Prices are in Canadian funds and do not include matting, framing, or shipping.
Prices are based on one subject with no background. Secondary and tertiary subjects and backgrounds are available -- price to be discussed.
Custom sizes are available.
25% deposit is due at time of order, please leave 8 weeks for completion of drawing. Balance is due at completion of piece (pending your approval).
*Price includes complentary second subject (horse or rider).
If you are interested in having an original portrait created, you must provide an ideal image for me to work from. I take pride in drawing the best representation of your horse possible. All horses have unique bone structure, markings and personality, so the best drawings come from photos which represent your horse most accurately. If the photo is out of focus or if the lighting includes heavy shadowing, I have to invent what cannot be seen clearly. It is best to provide multiple photos of your horse so I may develop a better understanding its characterisitics -- just be clear about which one you would like drawn.
All reference photos provided must be taken by yourself or you must obtain written permission from the photographer for me to draw from their photograph.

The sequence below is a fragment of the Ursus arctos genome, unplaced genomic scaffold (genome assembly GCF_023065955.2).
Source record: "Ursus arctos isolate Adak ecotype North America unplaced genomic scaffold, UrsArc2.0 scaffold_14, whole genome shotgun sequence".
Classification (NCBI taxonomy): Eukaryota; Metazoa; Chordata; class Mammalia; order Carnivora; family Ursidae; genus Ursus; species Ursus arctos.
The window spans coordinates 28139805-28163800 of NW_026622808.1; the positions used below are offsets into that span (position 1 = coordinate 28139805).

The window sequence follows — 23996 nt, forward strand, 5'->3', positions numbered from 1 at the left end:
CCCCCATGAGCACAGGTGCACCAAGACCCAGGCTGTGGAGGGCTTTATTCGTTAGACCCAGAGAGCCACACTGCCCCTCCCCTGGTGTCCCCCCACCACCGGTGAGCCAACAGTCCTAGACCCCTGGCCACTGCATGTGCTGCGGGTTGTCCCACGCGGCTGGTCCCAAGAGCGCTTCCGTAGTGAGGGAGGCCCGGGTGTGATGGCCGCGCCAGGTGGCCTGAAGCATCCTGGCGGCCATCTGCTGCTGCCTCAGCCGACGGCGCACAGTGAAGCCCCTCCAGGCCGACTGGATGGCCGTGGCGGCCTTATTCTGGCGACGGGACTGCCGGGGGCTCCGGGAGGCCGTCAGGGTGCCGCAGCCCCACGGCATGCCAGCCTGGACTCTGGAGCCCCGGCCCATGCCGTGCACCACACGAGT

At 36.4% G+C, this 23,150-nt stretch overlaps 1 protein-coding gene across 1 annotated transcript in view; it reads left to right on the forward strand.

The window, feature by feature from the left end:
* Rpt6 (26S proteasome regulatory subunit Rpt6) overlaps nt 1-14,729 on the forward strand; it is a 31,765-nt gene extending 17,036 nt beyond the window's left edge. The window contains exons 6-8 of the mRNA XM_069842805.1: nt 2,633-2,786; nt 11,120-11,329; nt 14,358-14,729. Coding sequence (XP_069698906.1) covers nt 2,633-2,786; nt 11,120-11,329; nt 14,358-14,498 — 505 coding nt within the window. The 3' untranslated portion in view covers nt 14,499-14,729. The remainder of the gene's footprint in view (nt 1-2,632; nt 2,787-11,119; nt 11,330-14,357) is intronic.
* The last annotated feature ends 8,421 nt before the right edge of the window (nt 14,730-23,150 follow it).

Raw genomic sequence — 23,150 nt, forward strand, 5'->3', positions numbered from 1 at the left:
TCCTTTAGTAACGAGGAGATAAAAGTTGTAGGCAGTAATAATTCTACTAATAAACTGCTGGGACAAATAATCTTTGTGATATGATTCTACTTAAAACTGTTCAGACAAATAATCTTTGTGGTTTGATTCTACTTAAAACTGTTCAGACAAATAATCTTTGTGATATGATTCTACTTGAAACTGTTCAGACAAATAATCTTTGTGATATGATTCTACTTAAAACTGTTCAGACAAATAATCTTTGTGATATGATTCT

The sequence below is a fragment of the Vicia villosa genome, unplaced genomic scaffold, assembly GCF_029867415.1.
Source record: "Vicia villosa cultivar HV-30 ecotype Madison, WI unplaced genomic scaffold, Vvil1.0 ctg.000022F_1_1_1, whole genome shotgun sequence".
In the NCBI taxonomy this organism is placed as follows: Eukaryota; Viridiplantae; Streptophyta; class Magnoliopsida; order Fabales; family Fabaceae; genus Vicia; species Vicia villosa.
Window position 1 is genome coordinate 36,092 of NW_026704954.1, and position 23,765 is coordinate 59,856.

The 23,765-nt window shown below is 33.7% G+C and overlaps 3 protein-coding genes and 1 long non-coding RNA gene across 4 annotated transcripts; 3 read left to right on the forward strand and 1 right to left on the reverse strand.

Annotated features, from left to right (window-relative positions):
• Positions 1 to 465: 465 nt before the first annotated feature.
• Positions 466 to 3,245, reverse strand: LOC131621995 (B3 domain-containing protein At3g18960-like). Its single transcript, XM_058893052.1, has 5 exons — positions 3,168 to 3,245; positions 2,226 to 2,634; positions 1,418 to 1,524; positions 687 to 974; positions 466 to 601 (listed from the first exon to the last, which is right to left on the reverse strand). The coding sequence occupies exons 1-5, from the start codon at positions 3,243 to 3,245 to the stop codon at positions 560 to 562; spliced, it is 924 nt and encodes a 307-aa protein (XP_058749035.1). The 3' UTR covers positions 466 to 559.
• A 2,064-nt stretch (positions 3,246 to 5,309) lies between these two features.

Tips for reference photos:
- Select a photo that is in focus, with the subject's eyes open and ears forward!
- High resolution photos provide greater detail to work from and therefore a more accurate portrait. Try to use the best quality camera available to you, and fill the frame as much as possible with the subject's head/shoulders. Also e-mail the original file size (avoid downsizing).
- Lighting is very important: if possible, take the photo outdoors. Try to avoid heavy shadowing, but some shadows/shine make for a more interesting likeness. Images with both very dark and very light sections make for the most dynamic works.
Above is an example of a beautiful colour picture of my horse Rogue I took riding at Campbell Valley Park. However, once the image is converted to black and white, Rogue is mostly a medium gray, which would result in a dull drawing.
The image on the left is an ideal photo: the image is in focus, the eyes and ears are engaged, and the photo is close-up to the subject. There are no large shadows casting over entire portions of the horse, but there are shadows that accentuate features, adding more detail. The image on the right is the finished drawing.